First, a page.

Bonamici S. H.R.34 - 21st Century Cures Act. Available at www.congress.gov/bill/114th-congress/house-bill/34/text. Accessed January 25, 2017.

In the news

Lucentis (ranibizumab, Genentech) 0.5mg recently received FDA approval for the treatment of patients with myopic choroidal neovascularization (mCNV). Lucentis is the first FDA-approved anti-vascular endothelial growth factor (VEGF) therapy to treat mCNV in the United States—the fifth FDA-approved indication for Lucentis since its launch in 2006. A phase 3 study demonstrated treatment with Lucentis provided superior visual acuity gains in patients with mCNV compared with verteporfin photodynamic therapy.

Researchers recently used confocal adaptive optics scanning light ophthalmoscopy to image individual retinal ganglion cells (RGCs) in an animal model. By collecting multiple images, varying in size and location, and combining them, they could visualize not just individual RGCs, but also structures within the cells, such as nuclei. Investigators hope this imaging modality may one day help assess glaucoma in humans before the retinal nerve fiber thins.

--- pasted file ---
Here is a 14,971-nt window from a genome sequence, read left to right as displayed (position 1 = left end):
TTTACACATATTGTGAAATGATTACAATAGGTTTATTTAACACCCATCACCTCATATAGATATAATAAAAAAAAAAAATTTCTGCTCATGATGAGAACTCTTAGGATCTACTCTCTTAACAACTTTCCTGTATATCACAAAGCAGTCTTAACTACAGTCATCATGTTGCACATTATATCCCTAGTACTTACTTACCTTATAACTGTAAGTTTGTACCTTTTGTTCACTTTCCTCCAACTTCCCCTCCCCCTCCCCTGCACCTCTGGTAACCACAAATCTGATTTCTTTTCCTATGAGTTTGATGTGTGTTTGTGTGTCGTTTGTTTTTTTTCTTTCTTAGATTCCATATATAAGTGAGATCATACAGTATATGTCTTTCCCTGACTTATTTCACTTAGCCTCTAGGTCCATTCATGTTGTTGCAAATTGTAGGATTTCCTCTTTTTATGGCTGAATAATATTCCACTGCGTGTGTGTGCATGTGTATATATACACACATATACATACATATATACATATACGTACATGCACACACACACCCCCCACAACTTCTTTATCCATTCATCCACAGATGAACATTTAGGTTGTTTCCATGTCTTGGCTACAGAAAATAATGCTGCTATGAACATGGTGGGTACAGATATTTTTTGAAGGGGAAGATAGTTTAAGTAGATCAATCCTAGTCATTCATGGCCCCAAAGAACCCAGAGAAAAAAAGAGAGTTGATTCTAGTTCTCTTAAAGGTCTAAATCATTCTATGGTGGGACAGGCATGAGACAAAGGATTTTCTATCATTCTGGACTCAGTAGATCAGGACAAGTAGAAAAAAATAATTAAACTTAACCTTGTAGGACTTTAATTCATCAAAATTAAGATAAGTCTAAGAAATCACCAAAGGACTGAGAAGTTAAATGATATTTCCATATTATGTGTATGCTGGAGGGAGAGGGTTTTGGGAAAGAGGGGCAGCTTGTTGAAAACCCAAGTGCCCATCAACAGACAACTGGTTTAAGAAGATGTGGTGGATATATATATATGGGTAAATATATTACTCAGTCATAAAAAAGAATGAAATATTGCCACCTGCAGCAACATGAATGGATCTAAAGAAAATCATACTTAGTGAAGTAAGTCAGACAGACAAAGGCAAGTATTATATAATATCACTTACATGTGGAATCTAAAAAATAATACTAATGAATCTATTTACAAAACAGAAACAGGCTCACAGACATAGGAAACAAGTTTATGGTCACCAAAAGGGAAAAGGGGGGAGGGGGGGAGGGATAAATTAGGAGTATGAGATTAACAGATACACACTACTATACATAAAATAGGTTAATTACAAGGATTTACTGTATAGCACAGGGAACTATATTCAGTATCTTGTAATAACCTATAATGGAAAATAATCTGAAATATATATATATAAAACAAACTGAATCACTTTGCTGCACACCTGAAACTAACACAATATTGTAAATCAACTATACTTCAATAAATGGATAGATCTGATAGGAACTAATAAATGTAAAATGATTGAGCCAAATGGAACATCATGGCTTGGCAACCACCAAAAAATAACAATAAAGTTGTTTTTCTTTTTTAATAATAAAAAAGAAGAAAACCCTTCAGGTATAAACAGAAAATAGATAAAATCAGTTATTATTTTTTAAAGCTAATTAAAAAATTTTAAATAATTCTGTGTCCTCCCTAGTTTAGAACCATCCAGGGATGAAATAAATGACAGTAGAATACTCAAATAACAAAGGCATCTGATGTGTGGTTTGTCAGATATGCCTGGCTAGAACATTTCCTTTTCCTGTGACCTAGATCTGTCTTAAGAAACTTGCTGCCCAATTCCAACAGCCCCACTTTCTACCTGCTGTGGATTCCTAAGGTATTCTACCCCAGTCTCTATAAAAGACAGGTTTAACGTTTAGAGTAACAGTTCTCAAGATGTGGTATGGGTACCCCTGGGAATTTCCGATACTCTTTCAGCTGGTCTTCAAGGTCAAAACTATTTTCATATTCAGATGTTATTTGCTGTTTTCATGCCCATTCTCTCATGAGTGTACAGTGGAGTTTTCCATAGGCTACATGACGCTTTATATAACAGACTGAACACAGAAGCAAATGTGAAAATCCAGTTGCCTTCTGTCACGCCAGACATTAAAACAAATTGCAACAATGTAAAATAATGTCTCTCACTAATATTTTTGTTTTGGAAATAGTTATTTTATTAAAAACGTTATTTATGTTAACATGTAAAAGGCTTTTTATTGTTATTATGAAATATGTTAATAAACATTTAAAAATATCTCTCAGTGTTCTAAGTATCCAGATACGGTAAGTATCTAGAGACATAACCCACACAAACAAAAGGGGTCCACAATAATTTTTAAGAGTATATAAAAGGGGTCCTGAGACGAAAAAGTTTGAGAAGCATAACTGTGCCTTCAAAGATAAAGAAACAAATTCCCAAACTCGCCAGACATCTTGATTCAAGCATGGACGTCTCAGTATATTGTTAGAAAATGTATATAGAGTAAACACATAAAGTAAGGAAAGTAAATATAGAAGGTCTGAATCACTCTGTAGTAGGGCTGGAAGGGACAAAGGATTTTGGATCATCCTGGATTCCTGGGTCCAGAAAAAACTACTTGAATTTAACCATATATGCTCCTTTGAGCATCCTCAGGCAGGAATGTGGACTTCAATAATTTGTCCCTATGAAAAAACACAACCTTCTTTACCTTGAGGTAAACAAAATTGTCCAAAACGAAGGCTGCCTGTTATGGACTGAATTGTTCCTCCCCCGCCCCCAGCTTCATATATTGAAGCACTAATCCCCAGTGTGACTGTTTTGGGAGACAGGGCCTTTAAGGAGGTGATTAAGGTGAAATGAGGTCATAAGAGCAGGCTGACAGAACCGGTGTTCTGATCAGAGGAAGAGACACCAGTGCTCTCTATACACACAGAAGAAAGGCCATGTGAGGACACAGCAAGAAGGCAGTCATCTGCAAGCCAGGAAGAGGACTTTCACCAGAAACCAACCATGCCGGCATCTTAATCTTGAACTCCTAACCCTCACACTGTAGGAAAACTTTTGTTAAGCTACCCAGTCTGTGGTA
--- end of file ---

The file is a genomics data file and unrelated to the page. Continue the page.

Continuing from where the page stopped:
Ahad Mahootchi, MD, medical director at The Eye Clinic of Florida Same Day Surgery Center, recently performed the first pre-Descemet’s endothelial keratoplasty corneal transplant procedure with an eye bank-prepared Descemet’s membrane graft, delivered preloaded in the injector. The tissue, prepared by The Lions Eye Institute for Transplant & Research in Tampa, “made a very difficult surgery very easy. Having the tissue prestamped, prestained and preloaded in the injector saved me over an hour of time,” Dr. Mahootchi said in a news release.